Interview with Hippo Education’s Aaron Bright, MD

What’s Hippo Education?

Hippo Education is the company behind some of the most fun podcasts you’ve ever downloaded: EM RAP, Peds RAP, Urgent Care RAP and, most awesome of all, Primary Care RAP. Sure, we may be biased. But it’s alright.

Hippo EducationWhat does Hippo do?

Like OnlineMedEd does for the clinical years of medical school, Hippo’s mission is to radically change medical education. Their target audience is practicing physicians who want a fun way to get up to date and get their CME, instead of reading dry journals. However, they offer a deep discount for students and residents, who can learn tons from the podcast. And with a tag line of “Because what you do matters” you can’t help but love ’em.

Seriously, Why Did They Call it Hippo?!

If you’re looking for a cute story about an African mammal I regret to disappoint. Hippo is short for Hippocrates, because it was founded by doctors, and we are all a little bit nerdy when it comes to medical history.

Who’s Behind It?

Originally co-founded by Aaron Bright and Mel Hebert, two emergency medicine doctors who wanted a better way to stay up-to-date on new research and practice changing guidelines. Now, there’s an entire team of docs on the Hippo Education Team, contributing to various podcasts.

How’s It Work?

For each version of the RAP, a new podcast is released each month, with several “chapters” of content. There’s always a free chapter (perfect for the most destitute of medical students), and residents can get a year subscription (sans CME credit) for a deeply discounted rate.

The Interview

I asked Dr. Bright quite a few questions, which he was more than happy to answer. Enjoy our discussion!

Initially, Hippo was focused on Emergency Medicine. What inspired you to launch Primary Care:RAP and the other RAP CME offerings?

Hippo Education BlogWe’ve always been pretty passionate about education and medicine in general. Weirdly, our first product was a board exam review for PAs. A couple years back we partnered with the AAPA to be their official PA board review. But, you’re right, we have always had a special place for EM. I would give you a really high brow PhD answer for why but, honestly, myself and my co-founder are both ER doctors so we probably started there because of our outsized egos! Once we started we got a TON of positive feedback – and folks from throughout medicine asking for their own education… so off we went. We went for primary care because we have a lot of love for folks on the front lines. I almost went into family medicine myself.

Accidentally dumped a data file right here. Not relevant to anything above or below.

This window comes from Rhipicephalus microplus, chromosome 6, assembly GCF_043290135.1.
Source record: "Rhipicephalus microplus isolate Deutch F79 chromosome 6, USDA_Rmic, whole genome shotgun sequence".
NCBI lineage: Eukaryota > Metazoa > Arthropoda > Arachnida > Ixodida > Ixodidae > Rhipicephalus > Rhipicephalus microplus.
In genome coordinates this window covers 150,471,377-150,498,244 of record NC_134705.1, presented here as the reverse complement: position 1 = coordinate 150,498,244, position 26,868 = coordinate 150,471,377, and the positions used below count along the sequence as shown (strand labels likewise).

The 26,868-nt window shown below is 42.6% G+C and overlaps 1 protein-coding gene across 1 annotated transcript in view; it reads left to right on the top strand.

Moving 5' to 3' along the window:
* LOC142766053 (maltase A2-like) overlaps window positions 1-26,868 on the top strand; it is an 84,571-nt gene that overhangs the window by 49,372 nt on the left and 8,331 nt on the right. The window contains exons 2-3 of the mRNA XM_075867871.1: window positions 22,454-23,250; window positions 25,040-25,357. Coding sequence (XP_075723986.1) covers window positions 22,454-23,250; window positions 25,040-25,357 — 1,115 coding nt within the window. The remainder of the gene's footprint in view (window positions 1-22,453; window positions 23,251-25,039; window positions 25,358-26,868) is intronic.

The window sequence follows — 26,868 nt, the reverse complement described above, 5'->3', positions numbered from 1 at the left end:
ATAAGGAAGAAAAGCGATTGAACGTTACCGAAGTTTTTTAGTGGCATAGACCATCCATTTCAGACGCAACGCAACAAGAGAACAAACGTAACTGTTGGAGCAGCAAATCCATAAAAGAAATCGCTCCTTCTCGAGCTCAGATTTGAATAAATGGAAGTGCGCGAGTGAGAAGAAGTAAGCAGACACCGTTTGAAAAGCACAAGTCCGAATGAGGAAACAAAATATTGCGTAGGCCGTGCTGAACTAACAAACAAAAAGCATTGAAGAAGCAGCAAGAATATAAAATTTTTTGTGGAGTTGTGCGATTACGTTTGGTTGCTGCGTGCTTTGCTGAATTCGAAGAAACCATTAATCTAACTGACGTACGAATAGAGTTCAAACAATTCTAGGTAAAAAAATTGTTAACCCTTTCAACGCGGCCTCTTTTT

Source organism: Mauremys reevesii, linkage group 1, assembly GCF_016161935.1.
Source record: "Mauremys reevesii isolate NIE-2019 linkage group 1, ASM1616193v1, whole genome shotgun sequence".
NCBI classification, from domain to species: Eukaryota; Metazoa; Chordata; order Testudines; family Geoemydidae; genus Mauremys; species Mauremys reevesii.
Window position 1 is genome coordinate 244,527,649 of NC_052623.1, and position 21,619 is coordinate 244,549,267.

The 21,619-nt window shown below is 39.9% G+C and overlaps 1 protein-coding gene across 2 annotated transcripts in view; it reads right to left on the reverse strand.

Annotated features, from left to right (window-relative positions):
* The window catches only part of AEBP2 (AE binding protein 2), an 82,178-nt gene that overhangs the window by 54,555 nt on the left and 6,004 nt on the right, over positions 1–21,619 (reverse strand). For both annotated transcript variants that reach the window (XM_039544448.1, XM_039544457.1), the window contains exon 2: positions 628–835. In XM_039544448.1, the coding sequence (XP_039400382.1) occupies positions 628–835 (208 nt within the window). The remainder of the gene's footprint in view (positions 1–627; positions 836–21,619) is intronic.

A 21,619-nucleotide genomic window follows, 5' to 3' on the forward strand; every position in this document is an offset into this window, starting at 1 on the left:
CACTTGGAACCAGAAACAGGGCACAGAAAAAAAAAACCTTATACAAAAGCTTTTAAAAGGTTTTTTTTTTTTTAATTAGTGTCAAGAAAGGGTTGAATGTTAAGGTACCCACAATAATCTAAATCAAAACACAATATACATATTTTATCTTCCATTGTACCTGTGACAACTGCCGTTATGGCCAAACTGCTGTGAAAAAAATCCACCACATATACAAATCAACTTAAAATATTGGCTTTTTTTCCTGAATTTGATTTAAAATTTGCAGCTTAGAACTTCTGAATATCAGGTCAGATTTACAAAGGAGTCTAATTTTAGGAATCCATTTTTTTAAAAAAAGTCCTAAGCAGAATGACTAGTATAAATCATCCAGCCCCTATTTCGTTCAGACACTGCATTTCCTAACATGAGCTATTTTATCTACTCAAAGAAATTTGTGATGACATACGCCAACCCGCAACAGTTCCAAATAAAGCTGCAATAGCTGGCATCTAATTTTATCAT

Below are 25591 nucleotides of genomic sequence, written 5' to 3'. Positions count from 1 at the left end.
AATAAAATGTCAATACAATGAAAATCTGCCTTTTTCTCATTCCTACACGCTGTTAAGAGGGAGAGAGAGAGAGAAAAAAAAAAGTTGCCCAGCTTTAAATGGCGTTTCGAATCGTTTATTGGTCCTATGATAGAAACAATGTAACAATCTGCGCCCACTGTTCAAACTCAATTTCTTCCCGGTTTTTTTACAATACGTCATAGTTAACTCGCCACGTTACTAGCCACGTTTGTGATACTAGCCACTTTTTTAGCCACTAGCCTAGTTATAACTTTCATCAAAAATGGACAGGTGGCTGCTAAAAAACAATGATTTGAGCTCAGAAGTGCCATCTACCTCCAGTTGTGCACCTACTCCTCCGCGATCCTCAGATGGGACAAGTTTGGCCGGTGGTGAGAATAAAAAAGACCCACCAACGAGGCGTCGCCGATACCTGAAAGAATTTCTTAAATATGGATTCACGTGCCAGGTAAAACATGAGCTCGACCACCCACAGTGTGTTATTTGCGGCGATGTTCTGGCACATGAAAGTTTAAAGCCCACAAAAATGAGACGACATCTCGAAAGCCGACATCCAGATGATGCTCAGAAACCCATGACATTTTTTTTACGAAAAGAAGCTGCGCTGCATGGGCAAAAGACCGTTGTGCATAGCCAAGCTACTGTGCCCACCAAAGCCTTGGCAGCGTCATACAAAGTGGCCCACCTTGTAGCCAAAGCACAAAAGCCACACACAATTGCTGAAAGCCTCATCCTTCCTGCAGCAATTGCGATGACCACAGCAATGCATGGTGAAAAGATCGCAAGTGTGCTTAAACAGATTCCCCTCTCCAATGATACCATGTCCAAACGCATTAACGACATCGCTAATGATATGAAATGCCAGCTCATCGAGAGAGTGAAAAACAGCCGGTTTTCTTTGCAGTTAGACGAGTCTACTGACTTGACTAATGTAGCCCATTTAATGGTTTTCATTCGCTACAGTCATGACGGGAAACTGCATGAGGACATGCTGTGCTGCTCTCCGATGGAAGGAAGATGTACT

Your podcast style is very conversational, in bite-size chunks. Is there any data, anecdotal or otherwise, for the format and why it’s successful?

Research and common sense kind of supports it. Nobody learns well by drinking from a fire hose, thus the bite sized chunks. And, we just wanted the style to be real, honest, and human. We didn’t want to sound formal because we are far from formal. We care about making top notch education and showing the human side of being a clinician.

What’s the most interesting feedback you’ve gotten since launching PC:RAP?

Building a community of super awesome users has been phenomenal. It’s clear people have come on board because our vibe is not stiff and sterile. I think the most interesting feedback other than the great kudos we get for filling what folks thought was a void was a person who emailed me from Oklahoma. She said, please stop beeping out the curse words!

In your own words, why should family medicine interns and residents subscribe to PC:RAP?

Primary Care RAP EpisodesWe make this stuff with a serious mission. We are looking to pay a tremendous amount of respect to the people taking care of patients every day. We want to respect them by giving them phenomenal education, and also by helping them feel a bit less alone. We get a lot of feedback from people who say they feel like there are other clinicians out there “just like me” and sometimes, especially in training, it seems like we’re surrounded by nutballs! You’re not alone, medicine is full of awesome people. We hope PC:RAP can make you a better practitioner and at the same time make you feel great about choosing medicine.